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The Campground at Willow Springs

The former KOA campground on the outskirts of Willow Springs has been purchased at last after remaining vacant and up for sale for years. Susan Swift is the name of the new owner, and her plans for the site are to return it to its former glory as a functioning campground for motorhome, van, and tent campers alike. 
A retired air traffic controller, Swift has resided in her own motorhome full time since 2019. Family connections brought her to Willow Springs. Traveling up and down the West coast inspired Swift’s vision for The Campground at Willow Springs. 
The plainspoken name of the business is reflective of the destination she hopes to create, Swift told Howell County News. 
“It’s simple. It doesn’t sound trashy,” she explained. 
The vision is a family-friendly campground and community hub that will offer a clean and safe stop for travelers and offer a location for events and activities. Referring back to the types of campground festivals she saw in Oregon, Swift described long term plans for movie nights and music shows. In the short term, she expects to host simple community activities like chili cook-offs. 
The dirt work currently taking place on the property is the replacement of the water, sewer, and electric lines to the motorhome campsites. Swift is doing the work herself, with the help of family and friends.
“We have a big vision and little budget,” she quipped.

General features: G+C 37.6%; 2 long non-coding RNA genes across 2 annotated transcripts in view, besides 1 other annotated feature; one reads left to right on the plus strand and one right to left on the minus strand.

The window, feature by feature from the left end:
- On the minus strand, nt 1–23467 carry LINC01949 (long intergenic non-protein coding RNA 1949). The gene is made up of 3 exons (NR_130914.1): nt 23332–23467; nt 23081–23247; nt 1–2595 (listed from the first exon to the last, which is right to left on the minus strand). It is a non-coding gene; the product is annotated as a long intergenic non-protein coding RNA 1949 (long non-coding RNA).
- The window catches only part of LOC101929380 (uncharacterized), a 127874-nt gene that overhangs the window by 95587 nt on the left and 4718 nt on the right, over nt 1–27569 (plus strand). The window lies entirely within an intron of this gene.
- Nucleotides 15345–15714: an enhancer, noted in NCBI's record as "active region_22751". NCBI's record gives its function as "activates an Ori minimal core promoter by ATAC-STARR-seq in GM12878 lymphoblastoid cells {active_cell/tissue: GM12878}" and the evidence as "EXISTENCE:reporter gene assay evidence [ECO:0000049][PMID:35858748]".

These full-service spots are the first sites Swift plans to open. Tent camping will come later. The property includes an additional 11 acres not visible from Highway 76. In former days, the gently rolling hills were set up for tents, and Swift plans to host tent campers again. 
Longtime residents of Willow Springs will recall the KOA Campground in the 1970’s with a swimming pool and concessions sold from the A-frame building. The A-frame still stands, and may remain a fixture of the property. Like many other facets of the campground, it is in disrepair from sitting vacant but could be restored. A pavilion and the swimming pool remain shrouded in brush, but will likely become part of the campground again one day, Swift said. The mature trees are almost all healthy and will remain standing.
The City of Willow Springs has been very helpful since the change of ownership, Swift shared. In addition to installing a new transformer and electrical poles, the City has accommodated Swift with an ordinance change. Over the summer, the City Council debated and eventually voted to change a city ordinance pertaining to RV residency.
Howell County News previously reported in July that the City had concerns about recreational vehicles being used as permanent dwellings. The ordinance at the time restricted time in an RV to ten days.
“But what if [guests] want to stay two weeks?” Swift asked.
City Administrator Beverly Hicks shared with the City Council at the July meeting that Swift was wary of an ordinance that would be too restrictive and could harm her business. In response, the Council passed Ordinance 1568 which revises Chapter 605 of the Willow Springs Municipal code, and ensures that vehicles in a recreational vehicle park, as defined in this newly implemented section, cannot be used as a permanent place of abode, but allows for longer-term visitors. The new ordinance also requires Swift, or other RV park owners, to apply for a permit, to maintain records of occupants and to use City utilities, including sewer, electricity, and water.
Swift told Howell County News that she will be discerning of the condition of campers and motorhomes on her property, and that travelers of all ages are welcome.
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110 W. Main St.,
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